How far we think they’ll go: Just happy to be here. Maybe Carey Price can steal a series — just maybe. But it’s hard to imagine the Habs having sustainable success this summer. This is still a roster in transition.
Record at the pause: 42-19-10 (.662). The Blues sat atop the Western Conference with 94 points, a full 16 points clear of the playoff bubble. They were a lock to make the postseason but were only two points ahead of the Colorado Avalanche, who had both the tiebreaker (with 37 regulation wins) and a game in hand.
Stanley Cup odds: +900
Who they’re playing next: In the round-robin against the Avalanche (2-2-0 in their season series), Golden Knights (1-0-2) and Stars (4-0-1).
Biggest question: What does the pause do for a team that played a lot of hockey in the past 22 months? The NHL has seen only three back-to-back Stanley Cup champions since the 1980s, and only five teams make back-to-back Stanley Cup Finals. The grind of the postseason can chisel last year’s juggernaut into dust. The Blues played all the way through to Game 7 of the last round in 2019. They looked stout during the regular season, through some injury adversity. With this kind of layoff, those playoff legs are going to be well rested for a chance at a second sip from the Cup.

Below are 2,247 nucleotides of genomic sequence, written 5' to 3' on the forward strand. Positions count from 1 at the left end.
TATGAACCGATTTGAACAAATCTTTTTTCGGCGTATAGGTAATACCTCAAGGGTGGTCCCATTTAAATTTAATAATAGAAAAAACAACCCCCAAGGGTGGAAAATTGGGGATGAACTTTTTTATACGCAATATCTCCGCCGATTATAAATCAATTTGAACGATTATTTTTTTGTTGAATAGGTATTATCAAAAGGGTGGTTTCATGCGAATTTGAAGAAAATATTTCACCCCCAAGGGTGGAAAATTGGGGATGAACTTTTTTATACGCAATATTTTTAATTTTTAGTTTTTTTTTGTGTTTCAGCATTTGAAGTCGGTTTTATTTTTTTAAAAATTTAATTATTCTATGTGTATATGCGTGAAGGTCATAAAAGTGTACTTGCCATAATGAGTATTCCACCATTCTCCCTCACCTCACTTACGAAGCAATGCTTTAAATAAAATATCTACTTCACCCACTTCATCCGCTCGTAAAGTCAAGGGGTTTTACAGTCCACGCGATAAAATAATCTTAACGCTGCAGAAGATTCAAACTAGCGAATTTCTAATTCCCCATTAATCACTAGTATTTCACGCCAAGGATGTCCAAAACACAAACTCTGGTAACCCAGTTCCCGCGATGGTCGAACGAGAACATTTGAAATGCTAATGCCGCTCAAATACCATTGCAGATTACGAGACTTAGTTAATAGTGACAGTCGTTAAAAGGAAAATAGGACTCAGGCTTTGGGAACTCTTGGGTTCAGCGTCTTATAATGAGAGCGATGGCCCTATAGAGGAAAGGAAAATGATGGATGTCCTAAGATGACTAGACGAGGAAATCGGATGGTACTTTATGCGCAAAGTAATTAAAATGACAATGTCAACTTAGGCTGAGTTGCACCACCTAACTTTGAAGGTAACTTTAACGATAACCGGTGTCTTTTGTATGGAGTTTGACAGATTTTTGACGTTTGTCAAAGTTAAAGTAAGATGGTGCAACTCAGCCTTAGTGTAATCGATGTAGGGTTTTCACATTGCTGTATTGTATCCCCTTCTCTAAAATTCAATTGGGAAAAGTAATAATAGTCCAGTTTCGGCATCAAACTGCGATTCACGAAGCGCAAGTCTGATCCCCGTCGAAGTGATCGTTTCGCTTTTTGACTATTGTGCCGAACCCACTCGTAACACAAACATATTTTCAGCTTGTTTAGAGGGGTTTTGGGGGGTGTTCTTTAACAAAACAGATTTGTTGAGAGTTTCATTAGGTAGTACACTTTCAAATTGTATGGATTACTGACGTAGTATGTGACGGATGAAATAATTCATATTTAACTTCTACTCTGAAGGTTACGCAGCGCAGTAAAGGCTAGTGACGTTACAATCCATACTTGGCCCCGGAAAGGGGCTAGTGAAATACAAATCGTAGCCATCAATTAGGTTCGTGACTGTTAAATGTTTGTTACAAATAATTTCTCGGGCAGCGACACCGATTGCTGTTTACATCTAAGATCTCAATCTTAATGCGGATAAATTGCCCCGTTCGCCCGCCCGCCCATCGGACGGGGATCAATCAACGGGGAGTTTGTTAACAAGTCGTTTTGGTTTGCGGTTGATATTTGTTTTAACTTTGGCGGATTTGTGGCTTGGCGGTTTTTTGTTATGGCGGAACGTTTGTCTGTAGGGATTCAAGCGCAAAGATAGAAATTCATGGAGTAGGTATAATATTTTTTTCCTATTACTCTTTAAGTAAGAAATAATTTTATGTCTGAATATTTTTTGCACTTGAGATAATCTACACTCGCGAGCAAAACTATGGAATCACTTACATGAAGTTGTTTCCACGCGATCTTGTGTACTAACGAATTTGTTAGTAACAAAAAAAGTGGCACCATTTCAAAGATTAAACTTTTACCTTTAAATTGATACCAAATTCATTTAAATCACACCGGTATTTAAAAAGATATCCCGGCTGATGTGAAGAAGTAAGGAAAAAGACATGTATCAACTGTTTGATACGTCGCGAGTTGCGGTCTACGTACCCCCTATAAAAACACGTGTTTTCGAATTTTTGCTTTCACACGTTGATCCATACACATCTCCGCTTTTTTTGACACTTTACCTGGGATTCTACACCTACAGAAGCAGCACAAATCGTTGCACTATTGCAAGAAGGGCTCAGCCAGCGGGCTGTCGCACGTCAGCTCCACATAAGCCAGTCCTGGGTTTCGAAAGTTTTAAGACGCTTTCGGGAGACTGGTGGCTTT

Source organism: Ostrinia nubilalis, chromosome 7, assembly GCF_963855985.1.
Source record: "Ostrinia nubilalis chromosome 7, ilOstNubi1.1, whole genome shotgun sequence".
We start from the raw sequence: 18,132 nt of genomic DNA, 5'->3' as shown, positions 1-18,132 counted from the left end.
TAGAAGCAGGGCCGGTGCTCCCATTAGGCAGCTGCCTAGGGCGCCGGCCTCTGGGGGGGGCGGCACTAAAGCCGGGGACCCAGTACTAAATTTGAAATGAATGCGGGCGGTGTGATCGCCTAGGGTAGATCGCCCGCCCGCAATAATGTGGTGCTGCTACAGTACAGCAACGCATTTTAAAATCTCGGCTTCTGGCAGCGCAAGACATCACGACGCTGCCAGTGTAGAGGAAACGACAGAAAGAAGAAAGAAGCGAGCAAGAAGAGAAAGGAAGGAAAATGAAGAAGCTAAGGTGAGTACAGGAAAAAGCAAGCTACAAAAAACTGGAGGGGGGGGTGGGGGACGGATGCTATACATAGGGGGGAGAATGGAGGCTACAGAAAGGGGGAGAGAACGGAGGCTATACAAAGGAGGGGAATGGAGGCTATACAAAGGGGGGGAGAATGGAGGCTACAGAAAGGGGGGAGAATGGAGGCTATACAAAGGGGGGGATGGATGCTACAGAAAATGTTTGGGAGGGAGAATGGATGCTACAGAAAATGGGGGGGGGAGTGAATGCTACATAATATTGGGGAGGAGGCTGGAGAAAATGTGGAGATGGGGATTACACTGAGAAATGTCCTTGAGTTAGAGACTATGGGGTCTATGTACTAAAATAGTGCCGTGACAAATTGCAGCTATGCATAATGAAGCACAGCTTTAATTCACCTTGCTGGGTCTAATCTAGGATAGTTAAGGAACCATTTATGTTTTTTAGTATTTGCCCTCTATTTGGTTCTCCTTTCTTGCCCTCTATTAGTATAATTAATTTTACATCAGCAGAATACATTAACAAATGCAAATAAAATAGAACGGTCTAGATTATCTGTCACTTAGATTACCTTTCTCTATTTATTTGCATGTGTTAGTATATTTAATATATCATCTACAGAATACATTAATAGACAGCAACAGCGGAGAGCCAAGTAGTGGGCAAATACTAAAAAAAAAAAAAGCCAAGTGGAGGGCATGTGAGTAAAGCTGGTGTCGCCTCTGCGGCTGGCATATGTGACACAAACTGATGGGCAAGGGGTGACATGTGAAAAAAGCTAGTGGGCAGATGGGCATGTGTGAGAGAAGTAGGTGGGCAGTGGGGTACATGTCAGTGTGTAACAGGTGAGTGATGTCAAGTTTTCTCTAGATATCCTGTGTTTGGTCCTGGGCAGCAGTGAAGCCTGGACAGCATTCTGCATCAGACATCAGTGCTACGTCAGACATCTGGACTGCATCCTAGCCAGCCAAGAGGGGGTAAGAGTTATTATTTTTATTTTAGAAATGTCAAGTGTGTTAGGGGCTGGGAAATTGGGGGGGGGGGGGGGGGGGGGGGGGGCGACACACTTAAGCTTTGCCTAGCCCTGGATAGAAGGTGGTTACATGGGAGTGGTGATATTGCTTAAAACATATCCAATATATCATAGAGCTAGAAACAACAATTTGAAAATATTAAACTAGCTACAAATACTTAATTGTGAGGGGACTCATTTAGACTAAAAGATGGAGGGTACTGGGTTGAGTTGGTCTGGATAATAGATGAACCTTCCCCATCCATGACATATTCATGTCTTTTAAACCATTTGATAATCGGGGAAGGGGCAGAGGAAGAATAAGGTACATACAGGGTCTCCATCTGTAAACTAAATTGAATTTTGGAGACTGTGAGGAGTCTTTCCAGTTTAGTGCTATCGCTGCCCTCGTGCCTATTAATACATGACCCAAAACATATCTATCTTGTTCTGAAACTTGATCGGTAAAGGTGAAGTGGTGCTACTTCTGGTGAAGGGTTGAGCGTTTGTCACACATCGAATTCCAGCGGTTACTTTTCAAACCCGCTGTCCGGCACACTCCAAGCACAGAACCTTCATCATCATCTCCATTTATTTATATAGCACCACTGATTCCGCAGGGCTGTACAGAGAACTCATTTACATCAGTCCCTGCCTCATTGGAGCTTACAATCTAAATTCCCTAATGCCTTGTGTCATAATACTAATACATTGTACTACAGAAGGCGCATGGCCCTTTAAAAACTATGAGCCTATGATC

Players coming back from injury: That the Blues finished atop the Western Conference having Vladimir Tarasenko limited to just 10 games is one of the season’s most remarkable feats. They finished with a higher goals-per-game average (3.14) than last season, too! Tarasenko was due to miss five months with a shoulder injury. He’s been skating and is on track to rejoin the team. The scoring star was second on the Blues with 11 goals during their Stanley Cup run last season.
Were they hurt by the return-to-play seeding (scale of 1 to 10)? 6. There was no guarantee the Blues were going to win the conference or their division, but the potential that a three-game losing stream could thrust them into the fourth seed is a tough look.
How far we think they’ll go: Top Cup favorite. Lightning in a bottle won’t be captured twice, but it might not have to be. GM Doug Armstrong kept this team intact, and that chemistry and familiarity are huge factors in the Blues’ favor. Well, that and having a goalie in Jordan Binnington whose stoic comportment makes it feel like he was created in a lab for an empty-arena tournament.
Record at the pause: 42-20-8 (.657). The Avalanche were two points in back of the St. Louis Blues for tops in the Western Conference, with a game in hand.